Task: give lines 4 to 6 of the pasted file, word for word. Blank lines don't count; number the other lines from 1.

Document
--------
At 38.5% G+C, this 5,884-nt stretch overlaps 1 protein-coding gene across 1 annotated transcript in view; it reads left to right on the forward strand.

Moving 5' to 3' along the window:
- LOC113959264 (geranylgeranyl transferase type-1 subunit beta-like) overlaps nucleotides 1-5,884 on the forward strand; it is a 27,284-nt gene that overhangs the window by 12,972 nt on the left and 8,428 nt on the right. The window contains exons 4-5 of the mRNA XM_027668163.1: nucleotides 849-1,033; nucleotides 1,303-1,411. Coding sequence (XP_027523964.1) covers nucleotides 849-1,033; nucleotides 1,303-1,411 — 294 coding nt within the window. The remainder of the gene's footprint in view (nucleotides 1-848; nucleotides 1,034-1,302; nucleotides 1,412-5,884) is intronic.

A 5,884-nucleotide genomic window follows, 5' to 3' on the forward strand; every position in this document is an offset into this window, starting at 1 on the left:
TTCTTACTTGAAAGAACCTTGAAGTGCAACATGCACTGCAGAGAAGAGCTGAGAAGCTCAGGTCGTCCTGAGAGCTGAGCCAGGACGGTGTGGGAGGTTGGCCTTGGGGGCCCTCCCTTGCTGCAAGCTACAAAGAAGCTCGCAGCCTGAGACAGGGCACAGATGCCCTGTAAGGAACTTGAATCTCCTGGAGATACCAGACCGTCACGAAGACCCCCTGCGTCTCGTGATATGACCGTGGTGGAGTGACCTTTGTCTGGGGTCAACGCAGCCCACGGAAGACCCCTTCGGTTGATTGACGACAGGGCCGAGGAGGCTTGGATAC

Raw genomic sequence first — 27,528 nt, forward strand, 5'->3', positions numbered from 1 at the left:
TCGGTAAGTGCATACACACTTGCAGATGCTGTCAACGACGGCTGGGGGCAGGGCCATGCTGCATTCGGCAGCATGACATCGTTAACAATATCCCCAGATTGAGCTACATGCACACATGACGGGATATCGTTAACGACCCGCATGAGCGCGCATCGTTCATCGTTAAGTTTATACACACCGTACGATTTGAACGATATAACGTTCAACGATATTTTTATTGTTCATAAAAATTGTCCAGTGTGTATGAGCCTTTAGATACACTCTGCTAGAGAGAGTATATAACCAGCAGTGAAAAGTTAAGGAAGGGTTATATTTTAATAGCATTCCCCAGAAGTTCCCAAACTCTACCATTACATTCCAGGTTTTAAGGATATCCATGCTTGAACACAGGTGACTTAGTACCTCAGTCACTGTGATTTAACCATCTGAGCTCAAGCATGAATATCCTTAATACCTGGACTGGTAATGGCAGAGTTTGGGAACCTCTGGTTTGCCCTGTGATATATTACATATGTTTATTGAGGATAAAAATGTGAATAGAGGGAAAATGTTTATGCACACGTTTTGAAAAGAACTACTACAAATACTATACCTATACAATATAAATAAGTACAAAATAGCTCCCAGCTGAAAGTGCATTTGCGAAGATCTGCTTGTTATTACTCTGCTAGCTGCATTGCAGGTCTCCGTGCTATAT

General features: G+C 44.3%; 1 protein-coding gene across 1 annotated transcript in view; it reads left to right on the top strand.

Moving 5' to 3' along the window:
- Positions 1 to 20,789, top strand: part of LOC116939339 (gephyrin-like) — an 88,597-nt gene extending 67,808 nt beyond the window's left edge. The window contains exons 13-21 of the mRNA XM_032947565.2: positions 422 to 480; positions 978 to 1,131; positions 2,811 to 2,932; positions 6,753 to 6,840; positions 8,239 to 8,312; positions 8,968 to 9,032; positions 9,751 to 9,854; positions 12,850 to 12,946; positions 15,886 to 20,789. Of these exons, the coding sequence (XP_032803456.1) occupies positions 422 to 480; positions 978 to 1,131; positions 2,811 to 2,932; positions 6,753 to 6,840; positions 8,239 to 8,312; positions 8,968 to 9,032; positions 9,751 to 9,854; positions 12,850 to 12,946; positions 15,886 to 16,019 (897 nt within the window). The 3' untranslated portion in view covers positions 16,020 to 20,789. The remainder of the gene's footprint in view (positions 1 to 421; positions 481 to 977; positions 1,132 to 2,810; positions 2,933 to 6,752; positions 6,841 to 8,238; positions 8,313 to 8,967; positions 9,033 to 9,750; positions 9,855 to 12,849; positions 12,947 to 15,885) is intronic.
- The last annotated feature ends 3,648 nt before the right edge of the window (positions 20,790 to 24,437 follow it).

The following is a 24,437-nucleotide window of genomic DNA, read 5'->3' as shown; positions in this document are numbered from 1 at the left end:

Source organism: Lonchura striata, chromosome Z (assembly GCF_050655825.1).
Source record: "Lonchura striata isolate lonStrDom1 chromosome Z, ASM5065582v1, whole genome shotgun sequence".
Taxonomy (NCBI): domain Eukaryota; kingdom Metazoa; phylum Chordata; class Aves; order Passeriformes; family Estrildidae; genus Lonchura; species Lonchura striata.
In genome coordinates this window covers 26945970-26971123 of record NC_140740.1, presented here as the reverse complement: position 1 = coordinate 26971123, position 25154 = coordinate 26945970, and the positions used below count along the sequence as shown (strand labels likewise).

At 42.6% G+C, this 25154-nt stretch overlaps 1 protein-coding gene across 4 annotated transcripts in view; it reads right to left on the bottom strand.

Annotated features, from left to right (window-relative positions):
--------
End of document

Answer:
A 5,884-nucleotide genomic window follows, 5' to 3' on the forward strand; every position in this document is an offset into this window, starting at 1 on the left:
TTCTTACTTGAAAGAACCTTGAAGTGCAACATGCACTGCAGAGAAGAGCTGAGAAGCTCAGGTCGTCCTGAGAGCTGAGCCAGGACGGTGTGGGAGGTTGGCCTTGGGGGCCCTCCCTTGCTGCAAGCTACAAAGAAGCTCGCAGCCTGAGACAGGGCACAGATGCCCTGTAAGGAACTTGAATCTCCTGGAGATACCAGACCGTCACGAAGACCCCCTGCGTCTCGTGATATGACCGTGGTGGAGTGACCTTTGTCTGGGGTCAACGCAGCCCACGGAAGACCCCTTCGGTTGATTGACGACAGGGCCGAGGAGGCTTGGATAC

Raw genomic sequence first — 27,528 nt, forward strand, 5'->3', positions numbered from 1 at the left: